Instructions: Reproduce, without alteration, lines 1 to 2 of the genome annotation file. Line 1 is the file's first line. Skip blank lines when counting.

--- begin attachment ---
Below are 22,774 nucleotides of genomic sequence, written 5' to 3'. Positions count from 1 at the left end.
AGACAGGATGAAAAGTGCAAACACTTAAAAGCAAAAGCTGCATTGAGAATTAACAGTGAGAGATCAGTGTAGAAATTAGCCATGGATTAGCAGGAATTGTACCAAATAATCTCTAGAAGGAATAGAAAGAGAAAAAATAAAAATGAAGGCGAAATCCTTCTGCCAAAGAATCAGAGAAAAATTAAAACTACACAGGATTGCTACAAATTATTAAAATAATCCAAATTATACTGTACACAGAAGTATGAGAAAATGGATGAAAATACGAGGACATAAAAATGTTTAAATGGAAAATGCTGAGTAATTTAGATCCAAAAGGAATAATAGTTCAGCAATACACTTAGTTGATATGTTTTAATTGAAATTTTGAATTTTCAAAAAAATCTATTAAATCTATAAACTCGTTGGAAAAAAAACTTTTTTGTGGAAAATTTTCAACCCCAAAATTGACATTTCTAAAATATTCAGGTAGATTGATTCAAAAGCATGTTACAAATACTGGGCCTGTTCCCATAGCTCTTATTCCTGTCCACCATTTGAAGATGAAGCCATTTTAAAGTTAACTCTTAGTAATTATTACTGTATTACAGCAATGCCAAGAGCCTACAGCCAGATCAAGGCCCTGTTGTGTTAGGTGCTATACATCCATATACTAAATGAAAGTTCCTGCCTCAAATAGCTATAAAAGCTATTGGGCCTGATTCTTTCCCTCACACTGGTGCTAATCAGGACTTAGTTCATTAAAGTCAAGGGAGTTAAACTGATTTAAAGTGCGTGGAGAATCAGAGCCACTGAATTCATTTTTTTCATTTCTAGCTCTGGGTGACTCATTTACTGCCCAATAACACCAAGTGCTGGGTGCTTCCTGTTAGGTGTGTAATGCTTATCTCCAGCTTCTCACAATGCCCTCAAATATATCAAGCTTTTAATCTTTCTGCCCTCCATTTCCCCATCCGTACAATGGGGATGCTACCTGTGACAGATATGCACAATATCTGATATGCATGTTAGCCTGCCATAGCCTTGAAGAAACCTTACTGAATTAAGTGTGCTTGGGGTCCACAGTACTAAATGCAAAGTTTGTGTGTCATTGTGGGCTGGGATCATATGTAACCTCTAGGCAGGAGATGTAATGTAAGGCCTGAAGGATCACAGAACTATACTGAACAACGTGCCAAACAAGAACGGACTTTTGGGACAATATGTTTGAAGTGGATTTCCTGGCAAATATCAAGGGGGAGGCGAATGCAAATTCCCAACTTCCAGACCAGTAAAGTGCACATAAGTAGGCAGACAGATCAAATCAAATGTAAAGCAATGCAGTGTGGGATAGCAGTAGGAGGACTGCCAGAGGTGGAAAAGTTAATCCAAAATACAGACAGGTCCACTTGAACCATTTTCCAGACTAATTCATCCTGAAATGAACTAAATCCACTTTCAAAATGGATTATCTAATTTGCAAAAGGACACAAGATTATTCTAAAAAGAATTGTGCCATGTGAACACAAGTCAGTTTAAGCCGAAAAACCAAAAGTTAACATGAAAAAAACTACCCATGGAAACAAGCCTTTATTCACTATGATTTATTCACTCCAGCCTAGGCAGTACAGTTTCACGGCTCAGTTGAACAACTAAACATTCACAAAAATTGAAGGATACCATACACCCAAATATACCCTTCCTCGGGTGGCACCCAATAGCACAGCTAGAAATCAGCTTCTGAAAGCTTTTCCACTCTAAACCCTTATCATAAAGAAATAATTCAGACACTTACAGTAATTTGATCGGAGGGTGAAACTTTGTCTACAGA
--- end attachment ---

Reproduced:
Below are 22,774 nucleotides of genomic sequence, written 5' to 3'. Positions count from 1 at the left end.
AGACAGGATGAAAAGTGCAAACACTTAAAAGCAAAAGCTGCATTGAGAATTAACAGTGAGAGATCAGTGTAGAAATTAGCCATGGATTAGCAGGAATTGTACCAAATAATCTCTAGAAGGAATAGAAAGAGAAAAAATAAAAATGAAGGCGAAATCCTTCTGCCAAAGAATCAGAGAAAAATTAAAACTACACAGGATTGCTACAAATTATTAAAATAATCCAAATTATACTGTACACAGAAGTATGAGAAAATGGATGAAAATACGAGGACATAAAAATGTTTAAATGGAAAATGCTGAGTAATTTAGATCCAAAAGGAATAATAGTTCAGCAATACACTTAGTTGATATGTTTTAATTGAAATTTTGAATTTTCAAAAAAATCTATTAAATCTATAAACTCGTTGGAAAAAAAACTTTTTTGTGGAAAATTTTCAACCCCAAAATTGACATTTCTAAAATATTCAGGTAGATTGATTCAAAAGCATGTTACAAATACTGGGCCTGTTCCCATAGCTCTTATTCCTGTCCACCATTTGAAGATGAAGCCATTTTAAAGTTAACTCTTAGTAATTATTACTGTATTACAGCAATGCCAAGAGCCTACAGCCAGATCAAGGCCCTGTTGTGTTAGGTGCTATACATCCATATACTAAATGAAAGTTCCTGCCTCAAATAGCTATAAAAGCTATTGGGCCTGATTCTTTCCCTCACACTGGTGCTAATCAGGACTTAGTTCATTAAAGTCAAGGGAGTTAAACTGATTTAAAGTGCGTGGAGAATCAGAGCCACTGAATTCATTTTTTTCATTTCTAGCTCTGGGTGACTCATTTACTGCCCAATAACACCAAGTGCTGGGTGCTTCCTGTTAGGTGTGTAATGCTTATCTCCAGCTTCTCACAATGCCCTCAAATATATCAAGCTTTTAATCTTTCTGCCCTCCATTTCCCCATCCGTACAATGGGGATGCTACCTGTGACAGATATGCACAATATCTGATATGCATGTTAGCCTGCCATAGCCTTGAAGAAACCTTACTGAATTAAGTGTGCTTGGGGTCCACAGTACTAAATGCAAAGTTTGTGTGTCATTGTGGGCTGGGATCATATGTAACCTCTAGGCAGGAGATGTAATGTAAGGCCTGAAGGATCACAGAACTATACTGAACAACGTGCCAAACAAGAACGGACTTTTGGGACAATATGTTTGAAGTGGATTTCCTGGCAAATATCAAGGGGGAGGCGAATGCAAATTCCCAACTTCCAGACCAGTAAAGTGCACATAAGTAGGCAGACAGATCAAATCAAATGTAAAGCAATGCAGTGTGGGATAGCAGTAGGAGGACTGCCAGAGGTGGAAAAGTTAATCCAAAATACAGACAGGTCCACTTGAACCATTTTCCAGACTAATTCATCCTGAAATGAACTAAATCCACTTTCAAAATGGATTATCTAATTTGCAAAAGGACACAAGATTATTCTAAAAAGAATTGTGCCATGTGAACACAAGTCAGTTTAAGCCGAAAAACCAAAAGTTAACATGAAAAAAACTACCCATGGAAACAAGCCTTTATTCACTATGATTTATTCACTCCAGCCTAGGCAGTACAGTTTCACGGCTCAGTTGAACAACTAAACATTCACAAAAATTGAAGGATACCATACACCCAAATATACCCTTCCTCGGGTGGCACCCAATAGCACAGCTAGAAATCAGCTTCTGAAAGCTTTTCCACTCTAAACCCTTATCATAAAGAAATAATTCAGACACTTACAGTAATTTGATCGGAGGGTGAAACTTTGTCTACAGA